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The Covid-19 pandemic caused a backlog of nearly 8 million paper business tax returns with the IRS, according to a report released Tuesday by a Treasury Department watchdog.

This is an increase of 3,230% from the end of 2019, when the IRS had around 239,000 paper returns waiting to be processed, according to the report released by the Financial Inspector for Tax Administration.

The delays were largely due to “unprecedented and drastic measures” taken by the IRS to protect employees and taxpayers during the Covid-19 pandemic, the report said.

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These measures included closing tax centers and other offices across the country in early April and extending the deadline for federal income tax filings to July 15.

The arrears mainly related to income tax returns, of which, according to the Watchdog report, almost 5.5 million were waiting to be processed at the end of 2020. Delays also affected, for example, trade tax returns for partnerships, corporations, estates and gifts, trustees and tax-exempt organizations.

According to a letter from Kenneth Corbin, commissioner for the IRS’s Payroll and Investment Department, in response to the report, the backlog on business tax returns has dropped significantly to 291,000 as of July 2021.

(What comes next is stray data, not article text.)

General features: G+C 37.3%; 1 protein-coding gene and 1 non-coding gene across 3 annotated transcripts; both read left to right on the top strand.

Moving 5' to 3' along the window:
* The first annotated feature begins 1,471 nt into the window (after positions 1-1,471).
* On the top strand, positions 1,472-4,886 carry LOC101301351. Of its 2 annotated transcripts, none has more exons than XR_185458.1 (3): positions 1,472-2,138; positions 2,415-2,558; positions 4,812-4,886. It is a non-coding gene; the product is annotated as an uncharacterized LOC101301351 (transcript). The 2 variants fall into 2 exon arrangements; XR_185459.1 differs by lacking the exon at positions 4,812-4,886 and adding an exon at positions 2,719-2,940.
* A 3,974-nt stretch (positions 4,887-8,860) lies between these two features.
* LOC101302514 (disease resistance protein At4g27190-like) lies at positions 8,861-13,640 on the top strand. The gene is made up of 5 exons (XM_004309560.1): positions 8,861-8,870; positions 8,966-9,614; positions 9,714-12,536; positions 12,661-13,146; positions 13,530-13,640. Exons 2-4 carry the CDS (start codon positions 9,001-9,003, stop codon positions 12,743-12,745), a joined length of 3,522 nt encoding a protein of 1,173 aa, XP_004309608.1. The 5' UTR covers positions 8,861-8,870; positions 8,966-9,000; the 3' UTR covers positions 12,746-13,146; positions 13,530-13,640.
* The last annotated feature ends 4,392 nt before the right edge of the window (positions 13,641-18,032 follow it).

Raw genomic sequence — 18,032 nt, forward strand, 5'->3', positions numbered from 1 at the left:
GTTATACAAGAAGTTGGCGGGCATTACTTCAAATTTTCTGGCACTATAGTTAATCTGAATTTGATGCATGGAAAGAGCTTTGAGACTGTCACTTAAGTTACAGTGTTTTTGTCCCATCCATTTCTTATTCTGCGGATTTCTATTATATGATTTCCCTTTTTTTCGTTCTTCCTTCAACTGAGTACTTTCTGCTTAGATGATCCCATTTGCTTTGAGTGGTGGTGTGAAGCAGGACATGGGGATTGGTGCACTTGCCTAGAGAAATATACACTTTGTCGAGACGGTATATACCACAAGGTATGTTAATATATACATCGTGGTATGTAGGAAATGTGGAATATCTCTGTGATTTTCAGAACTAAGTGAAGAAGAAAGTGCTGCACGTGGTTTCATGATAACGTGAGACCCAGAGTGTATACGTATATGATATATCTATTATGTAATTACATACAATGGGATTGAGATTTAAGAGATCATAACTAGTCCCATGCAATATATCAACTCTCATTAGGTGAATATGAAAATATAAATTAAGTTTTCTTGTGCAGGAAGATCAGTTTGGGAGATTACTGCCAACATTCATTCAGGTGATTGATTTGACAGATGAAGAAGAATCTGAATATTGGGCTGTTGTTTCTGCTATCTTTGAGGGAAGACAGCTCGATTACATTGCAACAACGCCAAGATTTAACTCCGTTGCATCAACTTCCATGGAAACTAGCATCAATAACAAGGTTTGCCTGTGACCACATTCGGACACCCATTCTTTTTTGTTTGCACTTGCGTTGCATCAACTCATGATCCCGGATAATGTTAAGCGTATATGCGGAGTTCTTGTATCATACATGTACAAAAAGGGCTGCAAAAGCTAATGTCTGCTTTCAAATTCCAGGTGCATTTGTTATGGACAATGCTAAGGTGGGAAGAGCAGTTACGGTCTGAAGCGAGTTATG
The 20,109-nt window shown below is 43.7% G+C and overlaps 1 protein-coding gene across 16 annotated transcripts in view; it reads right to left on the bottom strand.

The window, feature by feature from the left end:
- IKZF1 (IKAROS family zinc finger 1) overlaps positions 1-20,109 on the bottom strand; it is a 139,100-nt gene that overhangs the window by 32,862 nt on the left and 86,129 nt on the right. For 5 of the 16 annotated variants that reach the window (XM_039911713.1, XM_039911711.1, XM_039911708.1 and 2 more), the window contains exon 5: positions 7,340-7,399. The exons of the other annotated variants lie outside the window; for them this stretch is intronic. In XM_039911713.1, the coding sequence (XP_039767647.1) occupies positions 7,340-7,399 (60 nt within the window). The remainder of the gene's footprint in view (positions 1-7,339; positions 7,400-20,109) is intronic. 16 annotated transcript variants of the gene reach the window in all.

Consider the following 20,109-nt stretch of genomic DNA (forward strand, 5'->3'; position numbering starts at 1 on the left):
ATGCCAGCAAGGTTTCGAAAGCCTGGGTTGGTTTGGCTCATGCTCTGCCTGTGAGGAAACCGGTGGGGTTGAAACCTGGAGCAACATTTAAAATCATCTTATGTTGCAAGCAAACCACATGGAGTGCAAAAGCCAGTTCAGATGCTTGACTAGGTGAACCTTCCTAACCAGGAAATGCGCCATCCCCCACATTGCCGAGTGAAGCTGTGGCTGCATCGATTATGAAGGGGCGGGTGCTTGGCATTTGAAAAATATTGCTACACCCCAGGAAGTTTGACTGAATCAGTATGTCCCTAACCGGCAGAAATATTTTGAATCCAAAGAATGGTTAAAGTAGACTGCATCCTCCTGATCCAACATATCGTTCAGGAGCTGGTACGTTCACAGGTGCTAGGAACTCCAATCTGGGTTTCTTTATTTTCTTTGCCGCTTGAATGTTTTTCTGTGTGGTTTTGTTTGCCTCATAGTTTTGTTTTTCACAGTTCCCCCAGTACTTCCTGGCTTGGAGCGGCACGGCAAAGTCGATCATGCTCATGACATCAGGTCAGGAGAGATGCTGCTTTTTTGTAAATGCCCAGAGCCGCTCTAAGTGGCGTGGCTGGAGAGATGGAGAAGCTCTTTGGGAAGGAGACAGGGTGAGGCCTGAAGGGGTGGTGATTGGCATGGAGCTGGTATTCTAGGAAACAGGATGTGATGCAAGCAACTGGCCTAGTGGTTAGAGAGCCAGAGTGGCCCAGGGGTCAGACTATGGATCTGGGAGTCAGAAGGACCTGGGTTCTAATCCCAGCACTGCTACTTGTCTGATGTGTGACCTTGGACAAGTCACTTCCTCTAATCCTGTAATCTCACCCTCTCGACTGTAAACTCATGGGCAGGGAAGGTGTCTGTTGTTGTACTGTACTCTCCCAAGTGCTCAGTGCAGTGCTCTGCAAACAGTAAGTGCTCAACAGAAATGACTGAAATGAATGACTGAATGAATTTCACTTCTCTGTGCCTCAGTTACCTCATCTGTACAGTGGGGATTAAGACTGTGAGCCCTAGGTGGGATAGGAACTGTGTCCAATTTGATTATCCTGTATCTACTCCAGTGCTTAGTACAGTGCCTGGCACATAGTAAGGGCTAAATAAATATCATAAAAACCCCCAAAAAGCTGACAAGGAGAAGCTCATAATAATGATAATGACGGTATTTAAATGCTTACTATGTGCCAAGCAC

The IRS expanded its teleworking, hiring around 3,500 new employees at processing plants, and moving more than 2.3 million returns, forms and documents between processing centers to help balance inventory and avoid bottlenecks, he said.

“We have and will continue to take innovative measures to combat inventory build-up while protecting the health and safety of our employees and the taxpayer public,” wrote Corbin on Aug. 11.

According to the report, the agency also offered performance bonuses and overtime for employees.

However, the IRS continues to struggle to recruit enough staff to continue processing tax returns for 2020, the report shows. The agency had achieved 63% of its hiring target for the processing plant by July, Corbin said.

“The IRS’s inability to recruit enough staff will affect taxpayers waiting for refunds or who have taken out loans on pandemic deals,” the report said.